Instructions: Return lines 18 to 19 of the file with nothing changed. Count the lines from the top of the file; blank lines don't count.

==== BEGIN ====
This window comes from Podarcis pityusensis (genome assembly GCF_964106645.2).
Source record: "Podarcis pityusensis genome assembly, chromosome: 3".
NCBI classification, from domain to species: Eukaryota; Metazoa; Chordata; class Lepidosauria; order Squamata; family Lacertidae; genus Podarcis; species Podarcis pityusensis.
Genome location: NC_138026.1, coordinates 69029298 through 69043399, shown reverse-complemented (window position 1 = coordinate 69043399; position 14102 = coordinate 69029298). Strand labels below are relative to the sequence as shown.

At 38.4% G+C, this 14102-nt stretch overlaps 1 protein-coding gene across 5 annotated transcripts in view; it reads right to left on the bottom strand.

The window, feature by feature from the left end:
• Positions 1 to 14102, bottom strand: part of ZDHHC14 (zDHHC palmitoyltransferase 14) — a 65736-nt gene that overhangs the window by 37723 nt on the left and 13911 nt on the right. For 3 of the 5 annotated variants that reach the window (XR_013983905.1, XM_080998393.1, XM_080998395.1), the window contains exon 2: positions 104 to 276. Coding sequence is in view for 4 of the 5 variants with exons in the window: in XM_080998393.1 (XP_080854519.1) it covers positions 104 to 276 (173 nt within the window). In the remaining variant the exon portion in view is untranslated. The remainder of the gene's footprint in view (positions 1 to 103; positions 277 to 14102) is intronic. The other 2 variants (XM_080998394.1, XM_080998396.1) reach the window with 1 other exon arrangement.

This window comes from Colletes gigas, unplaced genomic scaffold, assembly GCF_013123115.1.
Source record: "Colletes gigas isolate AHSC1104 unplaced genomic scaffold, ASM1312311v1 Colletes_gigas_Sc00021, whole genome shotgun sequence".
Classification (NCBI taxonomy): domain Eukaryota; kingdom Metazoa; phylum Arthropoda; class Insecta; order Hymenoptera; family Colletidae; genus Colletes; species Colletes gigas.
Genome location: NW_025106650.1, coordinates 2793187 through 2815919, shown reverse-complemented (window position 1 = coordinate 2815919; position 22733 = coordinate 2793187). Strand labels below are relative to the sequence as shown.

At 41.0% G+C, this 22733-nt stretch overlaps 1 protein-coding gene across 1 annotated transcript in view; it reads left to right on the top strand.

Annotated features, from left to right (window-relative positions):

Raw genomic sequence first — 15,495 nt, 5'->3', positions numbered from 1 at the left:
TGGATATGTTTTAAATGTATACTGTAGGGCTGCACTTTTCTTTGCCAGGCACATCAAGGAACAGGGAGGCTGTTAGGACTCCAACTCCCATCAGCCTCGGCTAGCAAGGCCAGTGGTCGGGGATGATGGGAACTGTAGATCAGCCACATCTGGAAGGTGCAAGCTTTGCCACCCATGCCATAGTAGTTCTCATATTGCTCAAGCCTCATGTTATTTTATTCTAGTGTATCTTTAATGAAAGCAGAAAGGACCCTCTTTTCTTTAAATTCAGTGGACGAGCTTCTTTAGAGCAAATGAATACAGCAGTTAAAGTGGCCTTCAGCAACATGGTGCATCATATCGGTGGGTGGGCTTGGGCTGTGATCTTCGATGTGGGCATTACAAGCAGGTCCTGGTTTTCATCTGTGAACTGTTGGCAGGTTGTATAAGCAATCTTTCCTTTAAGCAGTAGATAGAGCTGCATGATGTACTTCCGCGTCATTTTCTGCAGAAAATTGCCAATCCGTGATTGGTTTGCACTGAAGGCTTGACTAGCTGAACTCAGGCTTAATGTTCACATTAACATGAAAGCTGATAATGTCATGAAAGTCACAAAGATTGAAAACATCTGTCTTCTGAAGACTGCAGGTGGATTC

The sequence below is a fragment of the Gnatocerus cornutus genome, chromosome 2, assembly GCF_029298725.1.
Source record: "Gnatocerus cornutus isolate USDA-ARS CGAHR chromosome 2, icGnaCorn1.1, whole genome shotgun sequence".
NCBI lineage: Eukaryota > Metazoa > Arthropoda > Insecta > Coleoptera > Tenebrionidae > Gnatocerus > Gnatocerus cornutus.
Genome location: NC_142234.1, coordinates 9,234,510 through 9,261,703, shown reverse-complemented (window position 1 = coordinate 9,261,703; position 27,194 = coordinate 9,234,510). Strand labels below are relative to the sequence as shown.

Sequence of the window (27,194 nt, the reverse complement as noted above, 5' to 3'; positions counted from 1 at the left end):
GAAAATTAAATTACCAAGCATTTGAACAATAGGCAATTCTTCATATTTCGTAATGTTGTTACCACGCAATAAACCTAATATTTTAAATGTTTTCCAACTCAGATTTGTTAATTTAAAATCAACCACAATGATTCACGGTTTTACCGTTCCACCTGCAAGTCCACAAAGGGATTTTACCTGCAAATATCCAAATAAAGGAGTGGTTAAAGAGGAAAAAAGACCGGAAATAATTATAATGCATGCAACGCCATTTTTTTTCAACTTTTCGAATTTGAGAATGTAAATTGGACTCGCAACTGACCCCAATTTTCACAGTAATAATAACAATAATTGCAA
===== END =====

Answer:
NCBI lineage: Eukaryota > Metazoa > Arthropoda > Insecta > Coleoptera > Tenebrionidae > Gnatocerus > Gnatocerus cornutus.
Genome location: NC_142234.1, coordinates 9,234,510 through 9,261,703, shown reverse-complemented (window position 1 = coordinate 9,261,703; position 27,194 = coordinate 9,234,510). Strand labels below are relative to the sequence as shown.